ACDD

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Acceptance criteria driven development provides simple types for structuring scenario-oriented tests (given, when, then) to make following behavior-driven development in Swift easier.
ptrkstr/ACDD-Swift

Acceptance Criteria Driven Development

Clipboard with words GIVEN... WHEN... THEN...


Acceptance criteria driven development provides simple types for structuring scenario-oriented tests (given, when, then) to make following behavior-driven development in Swift easier.

Installation

SPM

  1. Add the following to your project:
    https://github.com/ptrkstr/ACDD-Swift

Xcode choose package repository

  1. Set the Add to target to your test target

Xcode add to target

  1. Import the module to a test file with:
    import ACDD

Usage

func test_success() throws {
    
    var calculator = SumCalculator()
    
    try AC(scenario: "Calculator should be able to sum")
        .given("4 is entered into the calculator") {
            calculator.firstNumber = 4
        }
        .and("5 is entered into the calculator") {
            calculator.secondNumber = 5
        }
        .when("the sum is computed") {
            try calculator.computeSum()
        }
        .then("the output is 9") {
            XCTAssertEqual(calculator.output!, 9)
        }
}

Logging

Logging is handled through the LoggerType protocol. You can create your own logger by adhering to this protocol and linking it using one of the below methods. This package comes with a SimpleLogger that prints to console like so:

AC - Calculator should be able to sum
- GIVEN 4 is entered into the calculator
- AND 5 is entered into the calculator
- WHEN the sum is computed
- THEN the output is 9

Default Logger

Set the same logger for all ACs with:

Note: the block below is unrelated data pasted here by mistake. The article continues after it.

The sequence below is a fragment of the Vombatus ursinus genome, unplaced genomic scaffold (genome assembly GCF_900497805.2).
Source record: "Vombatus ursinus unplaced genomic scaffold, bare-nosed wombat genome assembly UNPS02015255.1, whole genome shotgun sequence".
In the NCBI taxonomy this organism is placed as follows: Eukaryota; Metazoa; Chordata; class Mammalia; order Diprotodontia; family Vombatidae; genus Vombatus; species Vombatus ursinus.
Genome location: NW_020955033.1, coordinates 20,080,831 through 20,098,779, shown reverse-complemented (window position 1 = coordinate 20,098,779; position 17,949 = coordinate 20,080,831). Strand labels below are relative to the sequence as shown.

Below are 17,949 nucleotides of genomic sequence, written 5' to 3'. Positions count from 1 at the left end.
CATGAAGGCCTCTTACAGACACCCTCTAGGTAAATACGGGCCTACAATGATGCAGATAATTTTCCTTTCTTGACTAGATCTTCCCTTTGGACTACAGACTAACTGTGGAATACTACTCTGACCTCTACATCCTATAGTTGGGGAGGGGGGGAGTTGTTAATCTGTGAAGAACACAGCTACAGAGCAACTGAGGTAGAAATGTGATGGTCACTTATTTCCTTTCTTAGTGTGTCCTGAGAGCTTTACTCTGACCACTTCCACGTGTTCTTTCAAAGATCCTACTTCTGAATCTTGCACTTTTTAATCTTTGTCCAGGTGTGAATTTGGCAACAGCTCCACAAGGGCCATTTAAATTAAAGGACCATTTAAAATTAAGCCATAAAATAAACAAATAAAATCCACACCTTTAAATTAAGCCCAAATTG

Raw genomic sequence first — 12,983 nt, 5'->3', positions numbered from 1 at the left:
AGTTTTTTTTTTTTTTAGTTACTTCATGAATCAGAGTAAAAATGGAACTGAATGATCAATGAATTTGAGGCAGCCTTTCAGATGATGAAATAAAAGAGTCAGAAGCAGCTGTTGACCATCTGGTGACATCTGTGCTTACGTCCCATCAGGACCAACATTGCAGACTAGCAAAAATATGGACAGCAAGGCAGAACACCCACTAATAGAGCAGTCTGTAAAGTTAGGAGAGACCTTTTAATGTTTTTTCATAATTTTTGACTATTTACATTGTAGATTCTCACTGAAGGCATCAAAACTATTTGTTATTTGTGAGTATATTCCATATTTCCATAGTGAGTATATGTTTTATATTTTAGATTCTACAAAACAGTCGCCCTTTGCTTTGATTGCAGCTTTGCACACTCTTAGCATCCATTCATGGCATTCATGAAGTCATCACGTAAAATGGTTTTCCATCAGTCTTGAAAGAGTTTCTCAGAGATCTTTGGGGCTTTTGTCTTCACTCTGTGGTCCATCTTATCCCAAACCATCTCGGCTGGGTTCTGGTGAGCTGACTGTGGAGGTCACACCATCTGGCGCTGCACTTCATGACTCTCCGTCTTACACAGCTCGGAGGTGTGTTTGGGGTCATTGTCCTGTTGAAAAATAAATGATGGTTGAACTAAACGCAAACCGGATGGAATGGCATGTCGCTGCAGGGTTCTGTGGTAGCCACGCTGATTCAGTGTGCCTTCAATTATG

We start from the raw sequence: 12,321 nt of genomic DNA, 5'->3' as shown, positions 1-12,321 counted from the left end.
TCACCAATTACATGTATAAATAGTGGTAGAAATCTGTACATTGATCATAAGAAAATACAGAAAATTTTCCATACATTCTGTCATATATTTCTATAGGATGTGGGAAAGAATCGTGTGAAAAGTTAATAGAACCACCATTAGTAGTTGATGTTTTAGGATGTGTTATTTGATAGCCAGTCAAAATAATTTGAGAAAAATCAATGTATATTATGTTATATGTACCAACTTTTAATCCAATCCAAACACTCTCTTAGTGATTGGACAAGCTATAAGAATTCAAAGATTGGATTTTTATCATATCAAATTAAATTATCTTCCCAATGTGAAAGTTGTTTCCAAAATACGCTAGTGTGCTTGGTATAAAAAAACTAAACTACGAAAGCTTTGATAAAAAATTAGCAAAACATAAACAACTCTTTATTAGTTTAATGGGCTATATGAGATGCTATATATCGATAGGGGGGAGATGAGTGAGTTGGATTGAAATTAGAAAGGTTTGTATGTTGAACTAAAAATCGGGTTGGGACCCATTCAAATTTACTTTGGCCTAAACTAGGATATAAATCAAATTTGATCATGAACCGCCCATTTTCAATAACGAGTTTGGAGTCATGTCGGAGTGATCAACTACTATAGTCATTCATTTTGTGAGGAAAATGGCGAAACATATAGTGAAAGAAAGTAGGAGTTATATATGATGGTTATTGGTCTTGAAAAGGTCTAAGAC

ACDD.defaultLoger = SimpleLogger()

This would be best placed in a location that runs before any tests. Suggestions in this SO post.

Per AC

Set a logger per AC with:

AC(scenario: "The world should not end", logger: HadronColliderLogger())

Notes

Ordering

ACDD enforces ordering.

  • The order is given, when, then.
  • Any number of ands are allowed after each of the above clauses.
  • How will you know if you've got the wrong order? The code won't compile 😉

Omit handler

Every code handler is optional as there isn't always a need to write code. An example could be:

func test_no_input() throws {
    
    var calculator = SumCalculator()
    
    try AC()
        .given("no numbers have been entered into the calculator")
        .when("the sum is computed") {
            XCTAssertThrowsError(try calculator.computeSum())
        }
        .then("an error occurs")
}

Omit given

Omitting given is allowed. This is helpful when applying BDD to UI development. Example:

func test_text_exists() throws {
    
    var contentView: ContentView!
    
    try AC()
        .when("the screen appears") {
            contentView = ContentView()
        }
        .then("I can see `Hello, world!`") {
            let inspection = try contentView.inspect()
            XCTAssertNoThrow(try inspection.find(text: "Hello, world!"))
        }
}

The above uses ViewInspector

Exceptions

Every clause function rethrows a handler's error to remove the need to fill your tests with verbose do {} catch {}. If you want to opt into this, add:

  • try before AC
  • throws after your test function declaration

Description

  • Swift Tools 5.3.0
View More Packages from this Author

Dependencies

  • None
Last updated: Thu Nov 10 2022 00:40:10 GMT-0500 (GMT-05:00)